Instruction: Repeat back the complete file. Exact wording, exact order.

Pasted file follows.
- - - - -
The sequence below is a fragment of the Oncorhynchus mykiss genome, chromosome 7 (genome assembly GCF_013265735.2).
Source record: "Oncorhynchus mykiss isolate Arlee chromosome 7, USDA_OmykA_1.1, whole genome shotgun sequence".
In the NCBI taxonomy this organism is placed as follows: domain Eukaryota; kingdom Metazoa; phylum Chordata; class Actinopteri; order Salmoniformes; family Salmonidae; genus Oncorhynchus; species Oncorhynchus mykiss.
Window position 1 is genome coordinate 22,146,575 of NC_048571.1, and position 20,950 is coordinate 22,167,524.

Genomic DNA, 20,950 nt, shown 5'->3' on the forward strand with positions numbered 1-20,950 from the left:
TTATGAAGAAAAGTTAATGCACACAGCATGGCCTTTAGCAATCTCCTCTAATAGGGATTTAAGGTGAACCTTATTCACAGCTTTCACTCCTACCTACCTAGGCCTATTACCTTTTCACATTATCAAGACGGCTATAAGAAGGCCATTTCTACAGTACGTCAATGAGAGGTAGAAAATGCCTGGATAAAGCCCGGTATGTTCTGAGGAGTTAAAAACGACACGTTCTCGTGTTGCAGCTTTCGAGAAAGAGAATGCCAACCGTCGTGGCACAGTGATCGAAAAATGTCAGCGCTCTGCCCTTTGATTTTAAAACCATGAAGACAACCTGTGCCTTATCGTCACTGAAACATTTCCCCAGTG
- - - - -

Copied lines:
The sequence below is a fragment of the Oncorhynchus mykiss genome, chromosome 7 (genome assembly GCF_013265735.2).
Source record: "Oncorhynchus mykiss isolate Arlee chromosome 7, USDA_OmykA_1.1, whole genome shotgun sequence".
In the NCBI taxonomy this organism is placed as follows: domain Eukaryota; kingdom Metazoa; phylum Chordata; class Actinopteri; order Salmoniformes; family Salmonidae; genus Oncorhynchus; species Oncorhynchus mykiss.
Window position 1 is genome coordinate 22,146,575 of NC_048571.1, and position 20,950 is coordinate 22,167,524.

Genomic DNA, 20,950 nt, shown 5'->3' on the forward strand with positions numbered 1-20,950 from the left:
TTATGAAGAAAAGTTAATGCACACAGCATGGCCTTTAGCAATCTCCTCTAATAGGGATTTAAGGTGAACCTTATTCACAGCTTTCACTCCTACCTACCTAGGCCTATTACCTTTTCACATTATCAAGACGGCTATAAGAAGGCCATTTCTACAGTACGTCAATGAGAGGTAGAAAATGCCTGGATAAAGCCCGGTATGTTCTGAGGAGTTAAAAACGACACGTTCTCGTGTTGCAGCTTTCGAGAAAGAGAATGCCAACCGTCGTGGCACAGTGATCGAAAAATGTCAGCGCTCTGCCCTTTGATTTTAAAACCATGAAGACAACCTGTGCCTTATCGTCACTGAAACATTTCCCCAGTG